Past Due Taxes and Passports

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14th Dec 2015

On December 4, the President signed into law P.L. 114-94, the “Fixing America’s Surface Transportation (FAST) Act.” In addition to authorizing federal surface transportation programs through fiscal year 2020, the Act contains important tax-related provisions.

Under Pre-Act law, Chapter 75 of the Code, “Crimes, Other Offenses, and Forfeitures,” makes no provision for denying or revoking passports on the basis of unpaid taxes.

The FAST Act adds a new Code section to Chapter 75 of the Code.  Under Code Section 7345, having a “seriously delinquent tax debt” is, unless an exception applies, grounds for denial, revocation or limitation of a passport effective January 1, 2016.

Seriously delinquent tax debt is an assessed tax debt that exceeds $50,000 and for which a notice of lien has been filed.  A seriously delinquent tax debt does not include a debt for which: there is a formal agreement in place to repay the debt; or collection is suspended because of a collection due process hearing or because innocent spouse relief under is requested or pending.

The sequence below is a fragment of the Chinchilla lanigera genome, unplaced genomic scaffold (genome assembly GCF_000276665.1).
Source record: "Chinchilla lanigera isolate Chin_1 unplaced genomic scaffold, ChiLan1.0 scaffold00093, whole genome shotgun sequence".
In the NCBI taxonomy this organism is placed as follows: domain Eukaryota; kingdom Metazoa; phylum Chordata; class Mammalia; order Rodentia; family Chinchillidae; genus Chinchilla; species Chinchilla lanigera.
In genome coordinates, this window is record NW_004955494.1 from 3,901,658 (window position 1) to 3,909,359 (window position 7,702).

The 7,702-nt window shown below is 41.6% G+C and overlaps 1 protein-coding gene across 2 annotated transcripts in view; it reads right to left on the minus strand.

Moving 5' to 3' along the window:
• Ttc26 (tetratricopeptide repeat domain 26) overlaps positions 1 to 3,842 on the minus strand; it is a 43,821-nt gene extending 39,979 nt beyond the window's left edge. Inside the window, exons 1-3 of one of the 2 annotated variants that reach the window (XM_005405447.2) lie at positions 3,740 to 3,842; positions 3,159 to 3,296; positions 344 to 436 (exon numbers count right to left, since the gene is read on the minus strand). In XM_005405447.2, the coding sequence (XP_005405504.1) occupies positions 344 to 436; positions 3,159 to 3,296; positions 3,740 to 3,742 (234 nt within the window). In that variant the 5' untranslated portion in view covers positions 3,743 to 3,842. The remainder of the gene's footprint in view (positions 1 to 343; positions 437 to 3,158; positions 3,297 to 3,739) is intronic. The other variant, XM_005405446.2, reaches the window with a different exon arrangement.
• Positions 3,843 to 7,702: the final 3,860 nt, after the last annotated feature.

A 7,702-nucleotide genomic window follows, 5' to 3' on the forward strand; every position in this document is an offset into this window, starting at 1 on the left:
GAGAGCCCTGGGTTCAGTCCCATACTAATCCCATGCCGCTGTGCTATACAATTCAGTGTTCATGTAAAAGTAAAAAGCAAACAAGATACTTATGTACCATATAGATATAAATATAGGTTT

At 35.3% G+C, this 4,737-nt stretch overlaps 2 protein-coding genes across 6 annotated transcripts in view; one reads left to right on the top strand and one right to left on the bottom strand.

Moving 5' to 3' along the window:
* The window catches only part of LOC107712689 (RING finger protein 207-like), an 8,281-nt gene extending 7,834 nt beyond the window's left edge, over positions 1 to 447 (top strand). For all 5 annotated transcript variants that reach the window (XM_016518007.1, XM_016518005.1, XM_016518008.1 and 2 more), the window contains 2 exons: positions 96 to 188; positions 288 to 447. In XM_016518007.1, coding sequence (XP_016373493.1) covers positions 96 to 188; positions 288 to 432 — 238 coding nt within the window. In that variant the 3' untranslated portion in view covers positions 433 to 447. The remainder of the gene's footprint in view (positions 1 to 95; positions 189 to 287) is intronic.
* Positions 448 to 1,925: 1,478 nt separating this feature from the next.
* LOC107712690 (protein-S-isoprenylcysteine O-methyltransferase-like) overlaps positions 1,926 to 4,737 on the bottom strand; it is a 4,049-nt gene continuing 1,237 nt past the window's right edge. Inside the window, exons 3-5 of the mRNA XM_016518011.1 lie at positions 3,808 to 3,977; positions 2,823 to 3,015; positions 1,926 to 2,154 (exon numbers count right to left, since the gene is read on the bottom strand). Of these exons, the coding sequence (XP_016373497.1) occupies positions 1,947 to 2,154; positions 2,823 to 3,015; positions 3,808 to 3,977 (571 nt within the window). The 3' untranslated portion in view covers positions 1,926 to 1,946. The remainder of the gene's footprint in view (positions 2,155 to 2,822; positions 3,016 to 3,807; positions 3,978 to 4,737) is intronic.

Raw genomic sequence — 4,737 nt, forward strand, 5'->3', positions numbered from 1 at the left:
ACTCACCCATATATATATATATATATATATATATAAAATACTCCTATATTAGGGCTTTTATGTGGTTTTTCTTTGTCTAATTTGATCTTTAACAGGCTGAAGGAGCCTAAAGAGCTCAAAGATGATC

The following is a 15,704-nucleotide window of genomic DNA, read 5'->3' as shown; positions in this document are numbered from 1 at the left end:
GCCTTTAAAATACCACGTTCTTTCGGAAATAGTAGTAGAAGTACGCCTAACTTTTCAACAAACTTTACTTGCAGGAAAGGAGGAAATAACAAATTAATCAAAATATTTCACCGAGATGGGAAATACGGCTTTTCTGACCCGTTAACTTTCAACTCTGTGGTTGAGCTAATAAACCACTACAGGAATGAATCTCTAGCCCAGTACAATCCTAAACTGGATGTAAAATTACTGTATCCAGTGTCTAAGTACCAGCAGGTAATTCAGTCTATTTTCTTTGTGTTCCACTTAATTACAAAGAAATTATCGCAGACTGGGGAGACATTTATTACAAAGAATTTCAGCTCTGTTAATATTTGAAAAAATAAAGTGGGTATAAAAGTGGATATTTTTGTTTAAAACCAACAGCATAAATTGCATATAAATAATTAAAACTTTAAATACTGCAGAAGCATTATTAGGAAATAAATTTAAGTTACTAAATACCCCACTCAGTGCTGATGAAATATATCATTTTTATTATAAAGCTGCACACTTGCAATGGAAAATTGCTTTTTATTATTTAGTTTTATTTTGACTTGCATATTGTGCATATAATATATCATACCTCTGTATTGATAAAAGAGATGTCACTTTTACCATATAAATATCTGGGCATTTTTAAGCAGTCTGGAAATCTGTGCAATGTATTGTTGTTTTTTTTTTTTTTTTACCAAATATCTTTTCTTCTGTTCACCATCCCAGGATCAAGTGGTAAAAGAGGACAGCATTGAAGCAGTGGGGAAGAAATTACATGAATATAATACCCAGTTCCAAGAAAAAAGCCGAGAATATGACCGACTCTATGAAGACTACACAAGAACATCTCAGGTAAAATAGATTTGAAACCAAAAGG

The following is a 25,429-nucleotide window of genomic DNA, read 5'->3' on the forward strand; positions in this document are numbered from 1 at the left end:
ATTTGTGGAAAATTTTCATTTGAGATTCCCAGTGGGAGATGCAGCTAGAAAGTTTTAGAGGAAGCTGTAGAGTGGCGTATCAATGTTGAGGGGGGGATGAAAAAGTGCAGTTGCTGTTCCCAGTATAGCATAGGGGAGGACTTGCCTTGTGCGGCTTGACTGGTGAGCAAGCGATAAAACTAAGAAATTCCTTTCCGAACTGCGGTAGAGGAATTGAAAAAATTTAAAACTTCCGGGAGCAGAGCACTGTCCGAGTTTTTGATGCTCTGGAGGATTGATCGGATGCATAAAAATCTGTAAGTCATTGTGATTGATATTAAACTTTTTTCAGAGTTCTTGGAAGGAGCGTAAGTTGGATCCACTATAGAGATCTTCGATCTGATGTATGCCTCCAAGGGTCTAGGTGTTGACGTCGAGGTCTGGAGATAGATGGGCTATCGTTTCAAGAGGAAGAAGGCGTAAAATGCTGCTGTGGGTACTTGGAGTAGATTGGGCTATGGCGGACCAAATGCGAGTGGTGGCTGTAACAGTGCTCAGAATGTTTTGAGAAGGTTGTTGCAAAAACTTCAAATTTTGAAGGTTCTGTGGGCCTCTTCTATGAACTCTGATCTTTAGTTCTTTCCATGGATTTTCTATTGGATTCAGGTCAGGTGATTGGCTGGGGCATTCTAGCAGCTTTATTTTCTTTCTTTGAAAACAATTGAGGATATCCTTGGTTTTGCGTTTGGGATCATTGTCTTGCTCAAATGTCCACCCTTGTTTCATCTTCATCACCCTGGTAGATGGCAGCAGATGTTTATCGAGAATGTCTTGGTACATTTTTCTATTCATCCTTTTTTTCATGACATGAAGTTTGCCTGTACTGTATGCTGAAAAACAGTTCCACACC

The $50,000 amount will be adjusted by inflation for calendar years beginning after 2016.

The Act provides procedures for, and restrictions on, IRS’s disclosure of the return information for purposes of passport revocation, as well as procedures for how an individual who was certified by IRS as having a seriously delinquent tax debt gets that certification reversed (i.e., in the case of an error).

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